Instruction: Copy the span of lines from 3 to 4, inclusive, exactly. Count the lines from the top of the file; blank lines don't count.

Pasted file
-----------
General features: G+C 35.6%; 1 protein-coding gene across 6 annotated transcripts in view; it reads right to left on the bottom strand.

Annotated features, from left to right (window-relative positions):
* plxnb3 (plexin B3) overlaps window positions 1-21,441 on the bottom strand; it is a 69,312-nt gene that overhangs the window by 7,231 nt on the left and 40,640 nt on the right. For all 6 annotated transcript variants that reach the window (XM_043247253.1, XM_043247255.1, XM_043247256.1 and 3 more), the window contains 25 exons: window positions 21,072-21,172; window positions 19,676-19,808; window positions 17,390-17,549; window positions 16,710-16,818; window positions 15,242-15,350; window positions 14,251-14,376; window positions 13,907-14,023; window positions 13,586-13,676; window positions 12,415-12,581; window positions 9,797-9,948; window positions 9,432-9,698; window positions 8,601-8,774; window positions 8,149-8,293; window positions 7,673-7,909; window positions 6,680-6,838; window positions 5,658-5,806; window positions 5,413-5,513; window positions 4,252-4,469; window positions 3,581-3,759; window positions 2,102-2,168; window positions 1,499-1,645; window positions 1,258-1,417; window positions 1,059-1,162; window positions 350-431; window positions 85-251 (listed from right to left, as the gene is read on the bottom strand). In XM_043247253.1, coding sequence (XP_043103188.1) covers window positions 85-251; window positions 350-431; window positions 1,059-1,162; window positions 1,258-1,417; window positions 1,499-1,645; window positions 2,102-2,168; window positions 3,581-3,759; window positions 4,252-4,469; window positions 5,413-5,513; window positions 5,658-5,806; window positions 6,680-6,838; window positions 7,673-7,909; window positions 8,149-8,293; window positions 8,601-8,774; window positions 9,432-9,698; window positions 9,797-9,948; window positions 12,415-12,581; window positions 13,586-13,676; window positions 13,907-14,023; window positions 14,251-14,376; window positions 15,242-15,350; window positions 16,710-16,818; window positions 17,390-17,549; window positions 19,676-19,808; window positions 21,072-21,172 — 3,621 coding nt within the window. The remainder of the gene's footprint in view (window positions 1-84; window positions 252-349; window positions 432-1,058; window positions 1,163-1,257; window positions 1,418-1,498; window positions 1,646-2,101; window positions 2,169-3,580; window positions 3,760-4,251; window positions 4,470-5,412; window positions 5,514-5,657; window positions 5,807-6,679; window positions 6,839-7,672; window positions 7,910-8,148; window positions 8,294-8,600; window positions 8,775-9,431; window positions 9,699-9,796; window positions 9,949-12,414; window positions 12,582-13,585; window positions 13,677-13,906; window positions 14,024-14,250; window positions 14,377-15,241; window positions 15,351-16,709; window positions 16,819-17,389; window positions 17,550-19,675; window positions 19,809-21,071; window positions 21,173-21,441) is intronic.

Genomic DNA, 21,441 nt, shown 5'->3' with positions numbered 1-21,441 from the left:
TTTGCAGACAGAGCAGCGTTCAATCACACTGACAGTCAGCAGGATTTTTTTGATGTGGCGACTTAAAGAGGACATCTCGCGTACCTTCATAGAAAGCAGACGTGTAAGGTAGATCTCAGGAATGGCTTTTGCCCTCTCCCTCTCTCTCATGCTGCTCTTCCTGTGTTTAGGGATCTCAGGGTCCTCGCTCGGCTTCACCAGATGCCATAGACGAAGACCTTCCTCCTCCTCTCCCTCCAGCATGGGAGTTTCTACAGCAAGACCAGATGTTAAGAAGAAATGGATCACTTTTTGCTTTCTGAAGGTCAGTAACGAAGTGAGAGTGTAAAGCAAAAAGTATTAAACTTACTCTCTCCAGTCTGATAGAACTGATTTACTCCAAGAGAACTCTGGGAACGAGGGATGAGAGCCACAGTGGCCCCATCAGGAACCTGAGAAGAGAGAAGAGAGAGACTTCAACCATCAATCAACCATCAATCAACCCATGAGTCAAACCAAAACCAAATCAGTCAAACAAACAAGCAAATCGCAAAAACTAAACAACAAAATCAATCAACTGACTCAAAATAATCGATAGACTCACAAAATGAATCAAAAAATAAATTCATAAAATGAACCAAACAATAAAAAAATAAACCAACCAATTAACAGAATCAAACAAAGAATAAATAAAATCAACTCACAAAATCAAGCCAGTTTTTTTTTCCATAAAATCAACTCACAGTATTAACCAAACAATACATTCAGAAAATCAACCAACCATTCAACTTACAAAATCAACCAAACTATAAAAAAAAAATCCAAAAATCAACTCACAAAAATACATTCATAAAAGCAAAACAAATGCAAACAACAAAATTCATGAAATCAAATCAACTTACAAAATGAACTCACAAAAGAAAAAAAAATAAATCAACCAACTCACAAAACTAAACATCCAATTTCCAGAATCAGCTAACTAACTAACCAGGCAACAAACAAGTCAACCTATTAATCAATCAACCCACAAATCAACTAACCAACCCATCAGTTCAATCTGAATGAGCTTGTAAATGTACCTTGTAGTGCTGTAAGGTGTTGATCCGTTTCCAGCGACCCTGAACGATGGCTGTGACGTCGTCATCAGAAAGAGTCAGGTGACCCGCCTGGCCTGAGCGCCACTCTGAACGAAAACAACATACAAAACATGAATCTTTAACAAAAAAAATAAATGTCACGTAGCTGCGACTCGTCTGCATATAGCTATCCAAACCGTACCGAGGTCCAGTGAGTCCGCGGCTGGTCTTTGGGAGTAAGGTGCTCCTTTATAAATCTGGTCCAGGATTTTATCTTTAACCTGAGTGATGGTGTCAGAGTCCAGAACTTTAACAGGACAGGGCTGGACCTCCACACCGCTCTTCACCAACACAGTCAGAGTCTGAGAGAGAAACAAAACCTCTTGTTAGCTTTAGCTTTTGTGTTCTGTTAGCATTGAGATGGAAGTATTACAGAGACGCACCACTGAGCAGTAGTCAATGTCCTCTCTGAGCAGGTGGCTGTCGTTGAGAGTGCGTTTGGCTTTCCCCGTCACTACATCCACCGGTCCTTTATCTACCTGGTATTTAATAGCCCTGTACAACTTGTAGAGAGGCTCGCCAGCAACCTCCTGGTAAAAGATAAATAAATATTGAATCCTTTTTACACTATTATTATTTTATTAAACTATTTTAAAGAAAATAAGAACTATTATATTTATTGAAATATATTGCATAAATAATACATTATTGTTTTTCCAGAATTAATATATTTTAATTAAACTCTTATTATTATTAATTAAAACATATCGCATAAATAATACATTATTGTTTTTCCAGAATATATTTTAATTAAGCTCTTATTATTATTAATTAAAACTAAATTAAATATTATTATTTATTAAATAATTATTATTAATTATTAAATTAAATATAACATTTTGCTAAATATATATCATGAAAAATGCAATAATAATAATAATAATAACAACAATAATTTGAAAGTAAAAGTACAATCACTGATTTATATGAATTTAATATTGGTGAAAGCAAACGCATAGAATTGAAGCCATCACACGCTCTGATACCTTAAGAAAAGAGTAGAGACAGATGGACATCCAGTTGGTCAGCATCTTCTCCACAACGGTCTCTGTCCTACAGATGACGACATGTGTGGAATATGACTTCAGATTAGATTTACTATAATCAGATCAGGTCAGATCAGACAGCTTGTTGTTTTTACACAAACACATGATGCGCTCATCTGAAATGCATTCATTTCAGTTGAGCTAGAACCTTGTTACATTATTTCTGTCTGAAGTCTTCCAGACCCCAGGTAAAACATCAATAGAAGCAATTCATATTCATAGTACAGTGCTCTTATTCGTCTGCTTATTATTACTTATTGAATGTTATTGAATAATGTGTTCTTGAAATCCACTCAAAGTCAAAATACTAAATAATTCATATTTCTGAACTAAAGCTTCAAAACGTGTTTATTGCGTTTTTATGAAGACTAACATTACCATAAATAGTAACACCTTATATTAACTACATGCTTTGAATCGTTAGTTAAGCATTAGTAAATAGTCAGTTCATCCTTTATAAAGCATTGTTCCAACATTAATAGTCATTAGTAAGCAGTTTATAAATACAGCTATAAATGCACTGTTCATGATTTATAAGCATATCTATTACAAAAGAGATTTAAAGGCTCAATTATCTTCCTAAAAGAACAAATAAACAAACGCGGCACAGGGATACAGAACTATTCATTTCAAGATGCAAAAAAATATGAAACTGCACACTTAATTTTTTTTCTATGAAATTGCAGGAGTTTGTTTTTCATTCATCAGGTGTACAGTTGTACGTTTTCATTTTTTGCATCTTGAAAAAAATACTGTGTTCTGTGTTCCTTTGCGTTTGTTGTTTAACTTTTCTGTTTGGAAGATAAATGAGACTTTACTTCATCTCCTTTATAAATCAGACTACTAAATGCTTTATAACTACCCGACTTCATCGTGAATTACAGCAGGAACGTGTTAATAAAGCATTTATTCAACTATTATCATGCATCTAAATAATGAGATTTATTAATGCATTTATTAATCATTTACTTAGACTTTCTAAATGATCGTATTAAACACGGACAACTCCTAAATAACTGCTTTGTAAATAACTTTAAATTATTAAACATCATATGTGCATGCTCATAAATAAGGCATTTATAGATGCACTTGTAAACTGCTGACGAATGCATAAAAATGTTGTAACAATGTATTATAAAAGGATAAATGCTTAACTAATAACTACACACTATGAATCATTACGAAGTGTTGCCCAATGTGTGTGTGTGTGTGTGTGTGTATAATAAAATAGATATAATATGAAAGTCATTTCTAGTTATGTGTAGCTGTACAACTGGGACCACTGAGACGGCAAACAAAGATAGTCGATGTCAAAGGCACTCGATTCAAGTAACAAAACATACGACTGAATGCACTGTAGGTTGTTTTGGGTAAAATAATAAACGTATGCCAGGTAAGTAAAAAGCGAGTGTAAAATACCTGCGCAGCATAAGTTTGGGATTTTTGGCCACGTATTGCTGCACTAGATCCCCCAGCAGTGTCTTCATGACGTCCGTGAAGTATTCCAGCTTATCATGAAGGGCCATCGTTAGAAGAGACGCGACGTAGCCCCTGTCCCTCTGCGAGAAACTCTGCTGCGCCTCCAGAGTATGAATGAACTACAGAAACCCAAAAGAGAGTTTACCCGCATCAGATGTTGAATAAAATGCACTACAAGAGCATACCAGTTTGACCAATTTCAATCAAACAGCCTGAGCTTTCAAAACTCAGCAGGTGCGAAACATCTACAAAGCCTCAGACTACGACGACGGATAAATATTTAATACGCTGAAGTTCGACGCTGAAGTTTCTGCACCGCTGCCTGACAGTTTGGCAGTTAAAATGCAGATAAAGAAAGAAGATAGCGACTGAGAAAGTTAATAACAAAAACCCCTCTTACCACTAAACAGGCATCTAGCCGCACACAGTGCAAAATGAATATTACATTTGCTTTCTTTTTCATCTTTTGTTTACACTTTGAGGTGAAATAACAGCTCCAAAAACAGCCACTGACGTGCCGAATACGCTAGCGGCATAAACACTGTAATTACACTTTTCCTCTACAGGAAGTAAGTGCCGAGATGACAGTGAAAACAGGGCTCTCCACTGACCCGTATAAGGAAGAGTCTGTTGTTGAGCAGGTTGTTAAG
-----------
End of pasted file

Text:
* plxnb3 (plexin B3) overlaps window positions 1-21,441 on the bottom strand; it is a 69,312-nt gene that overhangs the window by 7,231 nt on the left and 40,640 nt on the right. For all 6 annotated transcript variants that reach the window (XM_043247253.1, XM_043247255.1, XM_043247256.1 and 3 more), the window contains 25 exons: window positions 21,072-21,172; window positions 19,676-19,808; window positions 17,390-17,549; window positions 16,710-16,818; window positions 15,242-15,350; window positions 14,251-14,376; window positions 13,907-14,023; window positions 13,586-13,676; window positions 12,415-12,581; window positions 9,797-9,948; window positions 9,432-9,698; window positions 8,601-8,774; window positions 8,149-8,293; window positions 7,673-7,909; window positions 6,680-6,838; window positions 5,658-5,806; window positions 5,413-5,513; window positions 4,252-4,469; window positions 3,581-3,759; window positions 2,102-2,168; window positions 1,499-1,645; window positions 1,258-1,417; window positions 1,059-1,162; window positions 350-431; window positions 85-251 (listed from right to left, as the gene is read on the bottom strand). In XM_043247253.1, coding sequence (XP_043103188.1) covers window positions 85-251; window positions 350-431; window positions 1,059-1,162; window positions 1,258-1,417; window positions 1,499-1,645; window positions 2,102-2,168; window positions 3,581-3,759; window positions 4,252-4,469; window positions 5,413-5,513; window positions 5,658-5,806; window positions 6,680-6,838; window positions 7,673-7,909; window positions 8,149-8,293; window positions 8,601-8,774; window positions 9,432-9,698; window positions 9,797-9,948; window positions 12,415-12,581; window positions 13,586-13,676; window positions 13,907-14,023; window positions 14,251-14,376; window positions 15,242-15,350; window positions 16,710-16,818; window positions 17,390-17,549; window positions 19,676-19,808; window positions 21,072-21,172 — 3,621 coding nt within the window. The remainder of the gene's footprint in view (window positions 1-84; window positions 252-349; window positions 432-1,058; window positions 1,163-1,257; window positions 1,418-1,498; window positions 1,646-2,101; window positions 2,169-3,580; window positions 3,760-4,251; window positions 4,470-5,412; window positions 5,514-5,657; window positions 5,807-6,679; window positions 6,839-7,672; window positions 7,910-8,148; window positions 8,294-8,600; window positions 8,775-9,431; window positions 9,699-9,796; window positions 9,949-12,414; window positions 12,582-13,585; window positions 13,677-13,906; window positions 14,024-14,250; window positions 14,377-15,241; window positions 15,351-16,709; window positions 16,819-17,389; window positions 17,550-19,675; window positions 19,809-21,071; window positions 21,173-21,441) is intronic.

Genomic DNA, 21,441 nt, shown 5'->3' with positions numbered 1-21,441 from the left: